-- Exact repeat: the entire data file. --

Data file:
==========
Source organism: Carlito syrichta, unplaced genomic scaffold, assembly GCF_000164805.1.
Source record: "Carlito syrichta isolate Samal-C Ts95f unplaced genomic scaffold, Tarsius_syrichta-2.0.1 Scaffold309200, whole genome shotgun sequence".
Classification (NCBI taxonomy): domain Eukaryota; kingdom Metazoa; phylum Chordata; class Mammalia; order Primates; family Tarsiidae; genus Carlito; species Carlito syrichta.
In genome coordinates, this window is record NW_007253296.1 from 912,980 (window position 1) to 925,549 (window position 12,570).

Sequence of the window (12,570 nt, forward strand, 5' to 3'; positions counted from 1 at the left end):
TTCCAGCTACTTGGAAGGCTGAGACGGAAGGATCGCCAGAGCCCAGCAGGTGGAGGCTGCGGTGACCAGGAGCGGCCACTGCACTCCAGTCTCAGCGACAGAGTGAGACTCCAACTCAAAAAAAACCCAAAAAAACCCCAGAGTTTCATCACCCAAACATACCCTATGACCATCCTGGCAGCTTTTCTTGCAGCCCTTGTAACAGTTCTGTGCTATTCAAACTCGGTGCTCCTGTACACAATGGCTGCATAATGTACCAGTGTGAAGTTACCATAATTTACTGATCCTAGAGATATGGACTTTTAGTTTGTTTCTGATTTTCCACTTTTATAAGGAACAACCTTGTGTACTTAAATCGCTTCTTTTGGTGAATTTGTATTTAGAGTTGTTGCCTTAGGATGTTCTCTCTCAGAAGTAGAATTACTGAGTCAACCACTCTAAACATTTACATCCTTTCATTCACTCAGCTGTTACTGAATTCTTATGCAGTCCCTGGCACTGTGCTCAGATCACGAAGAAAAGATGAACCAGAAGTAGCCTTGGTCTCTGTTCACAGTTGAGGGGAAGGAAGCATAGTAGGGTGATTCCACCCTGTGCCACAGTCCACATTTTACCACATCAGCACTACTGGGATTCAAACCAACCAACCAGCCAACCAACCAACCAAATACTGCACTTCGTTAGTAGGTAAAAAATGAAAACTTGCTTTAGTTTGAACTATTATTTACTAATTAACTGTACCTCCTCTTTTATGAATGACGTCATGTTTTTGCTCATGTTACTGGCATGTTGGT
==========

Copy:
Source organism: Carlito syrichta, unplaced genomic scaffold, assembly GCF_000164805.1.
Source record: "Carlito syrichta isolate Samal-C Ts95f unplaced genomic scaffold, Tarsius_syrichta-2.0.1 Scaffold309200, whole genome shotgun sequence".
Classification (NCBI taxonomy): domain Eukaryota; kingdom Metazoa; phylum Chordata; class Mammalia; order Primates; family Tarsiidae; genus Carlito; species Carlito syrichta.
In genome coordinates, this window is record NW_007253296.1 from 912,980 (window position 1) to 925,549 (window position 12,570).

Sequence of the window (12,570 nt, forward strand, 5' to 3'; positions counted from 1 at the left end):
TTCCAGCTACTTGGAAGGCTGAGACGGAAGGATCGCCAGAGCCCAGCAGGTGGAGGCTGCGGTGACCAGGAGCGGCCACTGCACTCCAGTCTCAGCGACAGAGTGAGACTCCAACTCAAAAAAAACCCAAAAAAACCCCAGAGTTTCATCACCCAAACATACCCTATGACCATCCTGGCAGCTTTTCTTGCAGCCCTTGTAACAGTTCTGTGCTATTCAAACTCGGTGCTCCTGTACACAATGGCTGCATAATGTACCAGTGTGAAGTTACCATAATTTACTGATCCTAGAGATATGGACTTTTAGTTTGTTTCTGATTTTCCACTTTTATAAGGAACAACCTTGTGTACTTAAATCGCTTCTTTTGGTGAATTTGTATTTAGAGTTGTTGCCTTAGGATGTTCTCTCTCAGAAGTAGAATTACTGAGTCAACCACTCTAAACATTTACATCCTTTCATTCACTCAGCTGTTACTGAATTCTTATGCAGTCCCTGGCACTGTGCTCAGATCACGAAGAAAAGATGAACCAGAAGTAGCCTTGGTCTCTGTTCACAGTTGAGGGGAAGGAAGCATAGTAGGGTGATTCCACCCTGTGCCACAGTCCACATTTTACCACATCAGCACTACTGGGATTCAAACCAACCAACCAGCCAACCAACCAACCAAATACTGCACTTCGTTAGTAGGTAAAAAATGAAAACTTGCTTTAGTTTGAACTATTATTTACTAATTAACTGTACCTCCTCTTTTATGAATGACGTCATGTTTTTGCTCATGTTACTGGCATGTTGGT